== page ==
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Thomas Phillips

(1770—1845) portrait painter


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(b Dudley, Worcestershire [now West Midlands], 18 Oct. 1770; d London, 20 Apr. 1845). English painter. He began his career with ambitions as a history painter but he turned to portraiture and is best known for depicting some of the outstanding literary figures of his day, including William Blake (1807, NPG, London), Lord Byron in Albanian costume (1813, NPG), and Samuel Taylor Coleridge (1821, Dove Cottage and Wordsworth Mus., Grasmere). T. S. R. Boase (English Art: 1800–1870, 1959) writes that ‘he caught as no other the noble gloom of the romantic pose and the inspired intensity of the creative imagination’. Phillips was professor of painting at the Royal Academy, 1825–32. His son and pupil Henry Wyndham Phillips (1820–68) was also a portrait painter.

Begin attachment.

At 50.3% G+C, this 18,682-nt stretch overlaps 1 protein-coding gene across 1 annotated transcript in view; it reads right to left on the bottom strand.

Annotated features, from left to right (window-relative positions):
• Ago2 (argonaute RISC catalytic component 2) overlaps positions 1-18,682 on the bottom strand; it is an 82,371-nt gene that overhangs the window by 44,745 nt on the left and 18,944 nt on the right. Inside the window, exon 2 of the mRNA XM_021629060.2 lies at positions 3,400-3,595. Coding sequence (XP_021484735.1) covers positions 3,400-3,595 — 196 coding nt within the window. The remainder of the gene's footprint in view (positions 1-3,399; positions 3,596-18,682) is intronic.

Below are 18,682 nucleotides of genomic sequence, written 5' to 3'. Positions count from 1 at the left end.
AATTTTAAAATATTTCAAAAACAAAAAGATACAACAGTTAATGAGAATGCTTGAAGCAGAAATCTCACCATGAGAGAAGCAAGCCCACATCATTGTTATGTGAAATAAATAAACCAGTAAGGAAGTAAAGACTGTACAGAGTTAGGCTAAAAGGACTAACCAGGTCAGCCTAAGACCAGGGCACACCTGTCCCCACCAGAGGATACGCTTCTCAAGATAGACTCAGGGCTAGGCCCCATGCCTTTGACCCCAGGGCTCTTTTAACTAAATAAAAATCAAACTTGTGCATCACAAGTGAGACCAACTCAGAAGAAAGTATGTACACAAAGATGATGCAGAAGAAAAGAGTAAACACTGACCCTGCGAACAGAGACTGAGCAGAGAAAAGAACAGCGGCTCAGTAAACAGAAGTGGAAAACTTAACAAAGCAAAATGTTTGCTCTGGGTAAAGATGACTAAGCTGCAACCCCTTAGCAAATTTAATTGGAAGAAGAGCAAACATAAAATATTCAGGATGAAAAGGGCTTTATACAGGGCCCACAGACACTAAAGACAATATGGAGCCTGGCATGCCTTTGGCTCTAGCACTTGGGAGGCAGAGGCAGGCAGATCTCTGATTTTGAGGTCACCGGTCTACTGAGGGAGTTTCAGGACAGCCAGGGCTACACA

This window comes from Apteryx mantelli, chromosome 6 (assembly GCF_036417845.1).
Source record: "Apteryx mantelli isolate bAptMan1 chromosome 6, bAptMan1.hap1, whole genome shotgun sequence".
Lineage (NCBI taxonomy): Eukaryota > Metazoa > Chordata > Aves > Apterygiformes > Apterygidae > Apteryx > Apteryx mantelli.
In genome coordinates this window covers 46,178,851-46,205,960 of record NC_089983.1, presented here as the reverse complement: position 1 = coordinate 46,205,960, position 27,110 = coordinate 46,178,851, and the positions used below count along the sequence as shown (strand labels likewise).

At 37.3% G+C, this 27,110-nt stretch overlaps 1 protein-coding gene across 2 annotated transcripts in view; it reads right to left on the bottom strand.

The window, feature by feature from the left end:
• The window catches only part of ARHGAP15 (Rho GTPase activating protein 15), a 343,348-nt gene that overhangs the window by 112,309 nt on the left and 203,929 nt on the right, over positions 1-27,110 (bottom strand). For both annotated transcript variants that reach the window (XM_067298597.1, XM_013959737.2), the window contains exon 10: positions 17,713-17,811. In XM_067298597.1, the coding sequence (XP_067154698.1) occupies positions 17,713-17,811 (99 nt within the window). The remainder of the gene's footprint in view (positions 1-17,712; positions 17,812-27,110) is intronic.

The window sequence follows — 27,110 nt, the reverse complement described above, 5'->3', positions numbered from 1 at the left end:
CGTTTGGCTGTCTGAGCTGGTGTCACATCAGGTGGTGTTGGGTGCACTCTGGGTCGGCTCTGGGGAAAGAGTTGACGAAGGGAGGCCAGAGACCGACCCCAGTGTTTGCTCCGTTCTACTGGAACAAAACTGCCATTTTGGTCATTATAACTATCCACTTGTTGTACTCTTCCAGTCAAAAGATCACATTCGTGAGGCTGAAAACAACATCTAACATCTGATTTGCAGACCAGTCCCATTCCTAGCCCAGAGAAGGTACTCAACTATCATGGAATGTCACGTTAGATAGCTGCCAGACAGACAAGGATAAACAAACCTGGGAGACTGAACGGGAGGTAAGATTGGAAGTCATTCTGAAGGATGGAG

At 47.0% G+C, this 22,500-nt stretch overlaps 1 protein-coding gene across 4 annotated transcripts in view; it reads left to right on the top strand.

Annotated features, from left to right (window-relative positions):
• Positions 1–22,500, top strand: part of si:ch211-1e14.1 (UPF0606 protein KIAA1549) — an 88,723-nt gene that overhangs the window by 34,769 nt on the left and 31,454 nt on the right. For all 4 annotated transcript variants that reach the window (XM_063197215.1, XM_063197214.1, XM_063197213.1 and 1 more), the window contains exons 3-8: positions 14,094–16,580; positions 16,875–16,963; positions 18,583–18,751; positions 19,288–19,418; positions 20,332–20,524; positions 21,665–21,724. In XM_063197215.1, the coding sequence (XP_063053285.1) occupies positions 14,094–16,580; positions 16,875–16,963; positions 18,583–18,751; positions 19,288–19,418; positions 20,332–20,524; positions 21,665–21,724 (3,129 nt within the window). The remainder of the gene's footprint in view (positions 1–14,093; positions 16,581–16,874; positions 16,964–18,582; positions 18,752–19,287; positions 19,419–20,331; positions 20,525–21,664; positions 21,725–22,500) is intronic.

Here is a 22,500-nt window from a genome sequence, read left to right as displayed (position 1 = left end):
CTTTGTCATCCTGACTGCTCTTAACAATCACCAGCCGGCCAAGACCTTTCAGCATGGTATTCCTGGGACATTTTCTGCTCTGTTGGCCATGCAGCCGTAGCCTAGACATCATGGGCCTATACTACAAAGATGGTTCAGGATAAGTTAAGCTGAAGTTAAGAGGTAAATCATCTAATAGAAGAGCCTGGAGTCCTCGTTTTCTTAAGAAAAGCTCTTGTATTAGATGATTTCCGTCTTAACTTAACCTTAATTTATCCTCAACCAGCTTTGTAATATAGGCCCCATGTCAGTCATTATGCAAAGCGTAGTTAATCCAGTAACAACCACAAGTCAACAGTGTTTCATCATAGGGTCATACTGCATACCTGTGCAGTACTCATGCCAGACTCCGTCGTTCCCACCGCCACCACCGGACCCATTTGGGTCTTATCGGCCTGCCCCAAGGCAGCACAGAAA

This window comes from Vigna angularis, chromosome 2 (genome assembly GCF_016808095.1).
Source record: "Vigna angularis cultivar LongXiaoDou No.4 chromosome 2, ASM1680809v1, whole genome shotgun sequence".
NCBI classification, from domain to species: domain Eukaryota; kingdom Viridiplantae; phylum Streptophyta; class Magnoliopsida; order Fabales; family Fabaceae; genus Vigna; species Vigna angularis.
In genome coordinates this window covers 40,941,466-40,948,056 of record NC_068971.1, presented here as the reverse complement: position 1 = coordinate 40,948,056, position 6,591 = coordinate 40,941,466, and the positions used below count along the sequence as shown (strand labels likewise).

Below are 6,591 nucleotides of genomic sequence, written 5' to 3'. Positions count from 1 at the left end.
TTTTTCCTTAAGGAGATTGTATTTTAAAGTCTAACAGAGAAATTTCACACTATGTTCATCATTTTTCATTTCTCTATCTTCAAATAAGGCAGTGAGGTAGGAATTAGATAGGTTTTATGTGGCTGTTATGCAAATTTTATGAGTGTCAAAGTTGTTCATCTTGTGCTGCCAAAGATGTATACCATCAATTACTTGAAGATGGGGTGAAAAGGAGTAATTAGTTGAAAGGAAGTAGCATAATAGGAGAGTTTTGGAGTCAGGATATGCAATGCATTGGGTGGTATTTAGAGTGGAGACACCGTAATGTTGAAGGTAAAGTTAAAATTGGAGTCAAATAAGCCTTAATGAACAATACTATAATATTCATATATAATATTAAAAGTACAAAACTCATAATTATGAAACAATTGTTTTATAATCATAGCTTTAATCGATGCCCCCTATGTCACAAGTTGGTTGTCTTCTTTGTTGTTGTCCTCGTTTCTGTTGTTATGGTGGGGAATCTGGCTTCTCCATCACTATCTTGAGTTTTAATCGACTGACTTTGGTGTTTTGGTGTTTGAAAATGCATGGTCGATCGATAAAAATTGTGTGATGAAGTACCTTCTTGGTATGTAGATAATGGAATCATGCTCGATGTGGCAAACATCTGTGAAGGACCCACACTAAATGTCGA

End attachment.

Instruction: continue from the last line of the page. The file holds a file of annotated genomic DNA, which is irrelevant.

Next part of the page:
From The Oxford Dictionary of Art in Oxford Reference.

Subjects: Art.


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